David S. Goyer Talks About Da Vinci’s Demons…And Batman

It only took airing one episode of Da Vinci’s Demons to insure a second season pick-up of the new STARZ series. Is it that good? Yes. Everything about Demons is rich and beautiful; the script, the costumes, the scenery and the men…I mean, the actors, all is well done and very well thought out. But that’s to be expected when the show runner is someone as creative as David S. Goyer. Goyer is a triple threat; writer, director and producer. Anyone who can bring to life Blade, The Dark Knight Batman Trilogy and the upcoming Man of Steel can take on a historical figure, even if it is the genius Leonardo da Vinci.

The second season of Da Vinci’s Demons just started production this month in Wales, but Goyer doesn’t seem to think it will be hard to keep the series going for several seasons. The era in which da Vinci lived is a rich period of history and a lot was going on in the world and not just in Renaissance Florence. Demons has already tackled Vlad The Impaler, better known to most as the historical prototype of Dracula, who actually was a contemporary of da Vinci’s. Did they ever meet? Who knows, but it does make a great story. And as for inventions, most people are only aware of a few of the incredible things da Vinci actually created.


“One of the conceits of the show is supposedly da Vinci had 13,000 notebook pages when he died,” Goyer says. “And within a year or so of his death about 7,000 of those pages went missing. And so all of the great works or inventions that we know of, like the machine gun and the submarine, and things like that, they exist within those 6,000 pages.

“I’ve never done anything historical or period before,” Goyer continues. “But in this case with da Vinci there was a lot of research. But it really wasn’t that difficult because he’s kind of super hero-y anyway. There’s so many legends that have grown up around da Vinci, and there’s so many tall tales about him. People have said that aside from Christ, he’s the most recognized historical figure in the world. So in that regard, my approach to it was not dissimilar to adapting Batman or Superman. But obviously we did a lot more historical research.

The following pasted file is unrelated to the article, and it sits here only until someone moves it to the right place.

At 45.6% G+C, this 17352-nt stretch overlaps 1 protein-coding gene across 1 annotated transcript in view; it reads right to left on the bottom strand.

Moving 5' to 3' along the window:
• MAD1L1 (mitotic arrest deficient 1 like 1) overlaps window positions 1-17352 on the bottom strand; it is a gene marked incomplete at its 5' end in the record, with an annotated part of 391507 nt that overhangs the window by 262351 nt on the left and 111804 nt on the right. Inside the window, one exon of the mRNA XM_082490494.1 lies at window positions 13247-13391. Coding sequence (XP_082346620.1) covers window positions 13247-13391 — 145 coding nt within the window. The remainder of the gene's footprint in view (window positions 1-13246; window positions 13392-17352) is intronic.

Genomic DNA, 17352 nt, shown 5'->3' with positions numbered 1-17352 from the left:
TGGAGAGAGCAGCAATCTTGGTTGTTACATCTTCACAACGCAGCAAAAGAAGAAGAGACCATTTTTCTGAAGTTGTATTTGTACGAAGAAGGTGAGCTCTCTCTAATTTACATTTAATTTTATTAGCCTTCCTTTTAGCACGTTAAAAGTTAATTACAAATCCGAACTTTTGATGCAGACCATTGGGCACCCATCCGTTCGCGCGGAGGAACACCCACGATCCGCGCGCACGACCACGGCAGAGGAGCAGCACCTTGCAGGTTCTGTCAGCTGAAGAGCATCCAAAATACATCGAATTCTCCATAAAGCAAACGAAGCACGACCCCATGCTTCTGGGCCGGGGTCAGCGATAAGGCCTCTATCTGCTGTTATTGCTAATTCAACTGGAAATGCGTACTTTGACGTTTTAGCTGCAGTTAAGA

“One of the things that was interesting when I was studying da Vinci is that there are some parallels to Batman,” Goyer admits. “He had big father issues; you know, missing parent. Obviously, both obsessed with flight. Both had these sort of formative horrific incidents where they were trapped in caves. Or in Batman’s case a well. There was one that da Vinci wrote about in his own journals when he was 13 where something happened in the cave. We don’t know exactly what. He sketched it and he said that, something horrific happened to him in a cave. And that’s something that we explore in this show.

“I also thought it was interesting that Bob Kane, the creator of Batman, originally based Batman’s cape on da Vinci’s glider. So there sort of two figures that have always been kind of inextricably linked.”


Only two more episodes to go – Friday, on STARZ – “The Hierophant” – May 31 and “The Lovers” – June 7